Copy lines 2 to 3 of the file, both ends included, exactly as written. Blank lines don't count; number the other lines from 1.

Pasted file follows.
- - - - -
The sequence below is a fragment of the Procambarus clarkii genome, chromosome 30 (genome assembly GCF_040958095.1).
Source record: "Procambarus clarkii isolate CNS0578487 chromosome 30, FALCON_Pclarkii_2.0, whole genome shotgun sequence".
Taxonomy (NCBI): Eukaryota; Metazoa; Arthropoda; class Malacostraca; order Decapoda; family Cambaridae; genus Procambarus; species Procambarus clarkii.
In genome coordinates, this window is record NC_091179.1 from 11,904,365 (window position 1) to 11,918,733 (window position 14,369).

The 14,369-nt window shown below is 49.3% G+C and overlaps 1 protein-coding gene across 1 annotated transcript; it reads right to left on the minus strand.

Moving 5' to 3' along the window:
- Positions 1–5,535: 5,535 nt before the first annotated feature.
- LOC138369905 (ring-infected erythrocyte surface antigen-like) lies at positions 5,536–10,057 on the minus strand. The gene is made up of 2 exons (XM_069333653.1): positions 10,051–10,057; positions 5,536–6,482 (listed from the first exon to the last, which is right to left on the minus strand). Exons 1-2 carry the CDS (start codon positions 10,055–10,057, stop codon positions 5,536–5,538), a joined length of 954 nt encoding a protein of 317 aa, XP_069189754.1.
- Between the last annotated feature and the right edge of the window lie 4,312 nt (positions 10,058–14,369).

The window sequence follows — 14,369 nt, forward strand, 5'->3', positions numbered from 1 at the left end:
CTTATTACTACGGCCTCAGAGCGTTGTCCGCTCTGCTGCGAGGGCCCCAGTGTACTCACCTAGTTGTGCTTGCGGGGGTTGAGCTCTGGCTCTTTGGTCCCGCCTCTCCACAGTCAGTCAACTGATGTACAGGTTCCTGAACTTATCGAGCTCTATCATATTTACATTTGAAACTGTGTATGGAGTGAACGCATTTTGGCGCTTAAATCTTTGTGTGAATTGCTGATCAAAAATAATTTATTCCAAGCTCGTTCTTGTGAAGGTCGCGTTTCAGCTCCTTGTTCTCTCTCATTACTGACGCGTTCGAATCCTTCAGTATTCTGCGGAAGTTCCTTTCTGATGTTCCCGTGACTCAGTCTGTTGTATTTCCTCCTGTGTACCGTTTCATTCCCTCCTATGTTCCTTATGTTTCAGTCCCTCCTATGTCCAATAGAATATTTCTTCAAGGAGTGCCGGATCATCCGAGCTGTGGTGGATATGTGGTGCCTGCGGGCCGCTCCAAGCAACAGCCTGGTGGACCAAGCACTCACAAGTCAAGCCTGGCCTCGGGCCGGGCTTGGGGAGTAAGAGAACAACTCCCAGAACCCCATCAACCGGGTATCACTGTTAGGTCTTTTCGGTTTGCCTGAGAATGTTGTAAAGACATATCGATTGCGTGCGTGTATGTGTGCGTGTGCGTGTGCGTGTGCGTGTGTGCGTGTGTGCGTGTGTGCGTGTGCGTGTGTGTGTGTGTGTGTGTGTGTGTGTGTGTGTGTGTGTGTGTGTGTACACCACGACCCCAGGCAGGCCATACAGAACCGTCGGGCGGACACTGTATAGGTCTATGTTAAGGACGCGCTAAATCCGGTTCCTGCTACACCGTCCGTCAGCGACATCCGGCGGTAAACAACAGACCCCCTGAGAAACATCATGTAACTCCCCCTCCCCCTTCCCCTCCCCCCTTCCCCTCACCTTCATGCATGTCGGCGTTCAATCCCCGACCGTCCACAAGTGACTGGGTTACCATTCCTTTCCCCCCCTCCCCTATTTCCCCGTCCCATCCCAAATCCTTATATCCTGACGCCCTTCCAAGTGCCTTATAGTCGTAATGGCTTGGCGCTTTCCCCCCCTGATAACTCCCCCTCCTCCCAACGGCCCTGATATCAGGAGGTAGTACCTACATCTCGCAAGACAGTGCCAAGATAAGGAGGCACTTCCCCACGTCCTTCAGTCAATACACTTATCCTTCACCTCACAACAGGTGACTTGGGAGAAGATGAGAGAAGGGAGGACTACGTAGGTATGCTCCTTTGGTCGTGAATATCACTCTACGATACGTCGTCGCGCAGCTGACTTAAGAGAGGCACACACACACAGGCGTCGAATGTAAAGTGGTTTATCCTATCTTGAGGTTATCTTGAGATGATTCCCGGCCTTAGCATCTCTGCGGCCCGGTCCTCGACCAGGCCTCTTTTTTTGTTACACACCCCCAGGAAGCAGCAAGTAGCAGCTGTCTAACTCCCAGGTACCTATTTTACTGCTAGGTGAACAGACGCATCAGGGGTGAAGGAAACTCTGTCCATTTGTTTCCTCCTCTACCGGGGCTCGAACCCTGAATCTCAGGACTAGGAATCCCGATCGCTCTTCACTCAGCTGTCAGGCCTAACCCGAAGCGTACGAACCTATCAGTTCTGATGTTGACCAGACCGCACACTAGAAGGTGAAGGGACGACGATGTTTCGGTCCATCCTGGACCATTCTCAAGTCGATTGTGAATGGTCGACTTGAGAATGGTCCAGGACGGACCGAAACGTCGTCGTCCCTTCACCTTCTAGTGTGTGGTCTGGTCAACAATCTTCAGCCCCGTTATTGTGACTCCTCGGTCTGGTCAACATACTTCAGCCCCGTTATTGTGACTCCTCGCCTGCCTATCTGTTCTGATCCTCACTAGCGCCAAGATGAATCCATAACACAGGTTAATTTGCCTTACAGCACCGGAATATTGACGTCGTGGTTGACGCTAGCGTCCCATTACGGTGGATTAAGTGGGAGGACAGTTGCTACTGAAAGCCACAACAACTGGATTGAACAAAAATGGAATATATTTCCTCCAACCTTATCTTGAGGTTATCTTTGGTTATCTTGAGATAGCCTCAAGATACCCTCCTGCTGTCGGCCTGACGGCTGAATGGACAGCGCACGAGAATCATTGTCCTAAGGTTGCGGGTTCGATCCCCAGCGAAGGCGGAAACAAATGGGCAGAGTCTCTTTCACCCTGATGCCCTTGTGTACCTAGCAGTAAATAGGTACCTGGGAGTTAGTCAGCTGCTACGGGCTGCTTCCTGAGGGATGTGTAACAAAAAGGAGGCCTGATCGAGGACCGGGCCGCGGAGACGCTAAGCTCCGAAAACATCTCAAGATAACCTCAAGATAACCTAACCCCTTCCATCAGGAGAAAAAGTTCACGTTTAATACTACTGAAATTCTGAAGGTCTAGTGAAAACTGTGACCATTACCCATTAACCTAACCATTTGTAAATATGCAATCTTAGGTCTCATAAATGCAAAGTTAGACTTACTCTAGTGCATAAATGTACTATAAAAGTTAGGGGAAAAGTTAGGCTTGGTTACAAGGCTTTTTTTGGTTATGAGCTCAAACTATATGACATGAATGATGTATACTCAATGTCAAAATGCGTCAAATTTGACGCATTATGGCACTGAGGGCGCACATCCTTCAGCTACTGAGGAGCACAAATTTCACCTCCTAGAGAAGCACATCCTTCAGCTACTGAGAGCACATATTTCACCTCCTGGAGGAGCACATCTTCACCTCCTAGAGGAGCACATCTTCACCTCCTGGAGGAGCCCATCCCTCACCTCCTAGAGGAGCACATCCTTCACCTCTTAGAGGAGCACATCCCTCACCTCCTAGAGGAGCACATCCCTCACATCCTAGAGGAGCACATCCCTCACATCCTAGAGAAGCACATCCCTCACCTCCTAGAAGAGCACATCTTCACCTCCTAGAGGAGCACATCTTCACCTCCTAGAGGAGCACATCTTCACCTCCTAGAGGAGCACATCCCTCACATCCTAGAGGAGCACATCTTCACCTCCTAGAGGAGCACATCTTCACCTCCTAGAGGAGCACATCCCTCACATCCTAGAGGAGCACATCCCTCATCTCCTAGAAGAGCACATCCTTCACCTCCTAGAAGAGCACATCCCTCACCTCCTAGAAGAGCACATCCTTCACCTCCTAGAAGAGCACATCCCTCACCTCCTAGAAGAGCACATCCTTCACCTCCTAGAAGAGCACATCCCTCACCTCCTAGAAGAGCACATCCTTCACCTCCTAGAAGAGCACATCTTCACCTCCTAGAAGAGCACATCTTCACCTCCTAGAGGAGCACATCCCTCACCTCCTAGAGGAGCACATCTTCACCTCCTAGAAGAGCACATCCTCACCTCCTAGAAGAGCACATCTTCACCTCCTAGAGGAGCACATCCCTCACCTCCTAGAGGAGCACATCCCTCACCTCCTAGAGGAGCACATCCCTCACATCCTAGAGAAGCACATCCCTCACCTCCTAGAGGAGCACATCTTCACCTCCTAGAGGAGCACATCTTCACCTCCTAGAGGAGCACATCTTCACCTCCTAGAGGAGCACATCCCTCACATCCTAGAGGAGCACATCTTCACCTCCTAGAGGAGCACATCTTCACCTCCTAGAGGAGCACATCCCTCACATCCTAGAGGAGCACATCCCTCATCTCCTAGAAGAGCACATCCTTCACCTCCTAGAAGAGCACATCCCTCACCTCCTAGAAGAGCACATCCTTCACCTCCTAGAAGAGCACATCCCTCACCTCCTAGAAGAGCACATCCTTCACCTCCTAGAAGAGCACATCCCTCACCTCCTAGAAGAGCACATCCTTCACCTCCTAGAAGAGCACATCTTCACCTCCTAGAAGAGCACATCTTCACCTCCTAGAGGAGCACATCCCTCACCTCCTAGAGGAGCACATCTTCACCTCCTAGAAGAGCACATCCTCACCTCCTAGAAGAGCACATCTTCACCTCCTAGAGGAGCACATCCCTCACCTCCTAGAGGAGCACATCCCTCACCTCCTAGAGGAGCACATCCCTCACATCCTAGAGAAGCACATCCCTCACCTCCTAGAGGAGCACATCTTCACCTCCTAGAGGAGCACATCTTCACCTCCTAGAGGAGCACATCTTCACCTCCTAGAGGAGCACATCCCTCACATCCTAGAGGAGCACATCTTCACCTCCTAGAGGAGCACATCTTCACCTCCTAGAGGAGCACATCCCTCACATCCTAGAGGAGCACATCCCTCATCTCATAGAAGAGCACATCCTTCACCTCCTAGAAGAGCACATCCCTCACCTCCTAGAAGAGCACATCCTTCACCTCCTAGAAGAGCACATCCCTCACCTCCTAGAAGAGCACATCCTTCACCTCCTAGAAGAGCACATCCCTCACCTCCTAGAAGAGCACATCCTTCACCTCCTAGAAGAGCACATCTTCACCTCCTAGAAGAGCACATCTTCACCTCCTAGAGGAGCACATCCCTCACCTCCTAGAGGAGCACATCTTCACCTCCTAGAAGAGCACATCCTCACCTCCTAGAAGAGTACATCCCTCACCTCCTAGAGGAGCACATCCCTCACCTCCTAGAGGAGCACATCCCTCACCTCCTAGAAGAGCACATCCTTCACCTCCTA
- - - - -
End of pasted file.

Source record: "Procambarus clarkii isolate CNS0578487 chromosome 30, FALCON_Pclarkii_2.0, whole genome shotgun sequence".
Taxonomy (NCBI): Eukaryota; Metazoa; Arthropoda; class Malacostraca; order Decapoda; family Cambaridae; genus Procambarus; species Procambarus clarkii.